LOS ANGELES. (Ivanhoe Newswire) - Michelle Martin’s tumor was tiny … about the size of half of a pea, but it was in the back of her eye. She had a cancer called ocular melanoma. But now, cutting-edge instruments are making all the difference in diagnosis and treatment.
Michelle Martin had just had her daughter Shelby when her doctor said the freckle on her eye was cancer and she would need surgery immediately.
Martin told Ivanhoe, “I can handle pretty much anything, anywhere else on the body. Blood doesn’t bother me. But the thought of having my eye operated on really scared me quite a bit.”
Tara McCannel, MD, PhD, Director of the Ophthalmic Oncology Center at Stein Eye Institute, UCLA told Ivanhoe, “There’s a lot of fear and apprehension to treat something that’s so close to your central vision.”
But Dr. McCannel was committed to treating Michelle with radiation and a cutting-edge biopsy to assess the cancer. She used a microscope and a micro-incisional instrument more common in retinal surgery.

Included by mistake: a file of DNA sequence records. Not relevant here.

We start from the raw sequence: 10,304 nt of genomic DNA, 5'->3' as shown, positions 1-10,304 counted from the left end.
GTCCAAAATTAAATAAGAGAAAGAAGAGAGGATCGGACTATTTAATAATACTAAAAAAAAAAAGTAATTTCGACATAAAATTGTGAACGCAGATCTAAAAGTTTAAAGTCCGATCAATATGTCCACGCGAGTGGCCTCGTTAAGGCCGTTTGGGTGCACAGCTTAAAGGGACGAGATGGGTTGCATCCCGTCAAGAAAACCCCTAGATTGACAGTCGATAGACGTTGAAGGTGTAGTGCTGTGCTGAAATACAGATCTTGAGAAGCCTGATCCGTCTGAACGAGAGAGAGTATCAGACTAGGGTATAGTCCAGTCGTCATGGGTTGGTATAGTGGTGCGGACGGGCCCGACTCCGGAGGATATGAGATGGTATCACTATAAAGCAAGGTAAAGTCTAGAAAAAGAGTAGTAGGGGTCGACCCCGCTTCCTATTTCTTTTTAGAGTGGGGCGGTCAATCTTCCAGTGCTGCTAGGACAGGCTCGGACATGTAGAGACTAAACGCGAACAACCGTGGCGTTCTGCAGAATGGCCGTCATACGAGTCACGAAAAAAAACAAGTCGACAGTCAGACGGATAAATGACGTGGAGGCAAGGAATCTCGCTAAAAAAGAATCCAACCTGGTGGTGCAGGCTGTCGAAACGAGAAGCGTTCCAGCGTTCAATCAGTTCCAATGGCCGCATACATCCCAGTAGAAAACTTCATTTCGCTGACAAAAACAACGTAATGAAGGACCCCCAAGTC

Dr. McCannel explained, “This instrument that we use to take the biopsy from is about the size of a very small, very fine grain of rice going in to the tumor to get the tissue.”
The tumor cells will tell her if the cancer is aggressive. Dr. McCannel also stitched in a plaque with radiation seeds and a gold shield on the back. It all took about an hour.
“Applying the radiation, confirming the location, taking the tissue; the technical part, all happens at once,” Dr. McCannel said.
Michelle urges others to get regular eye exams; the only way to find this symptomless cancer.
Michelle and her husband, Thom, were disappointed to learn there were no support groups or places to get information about her rare cancer. Their mission now, is to set up both.
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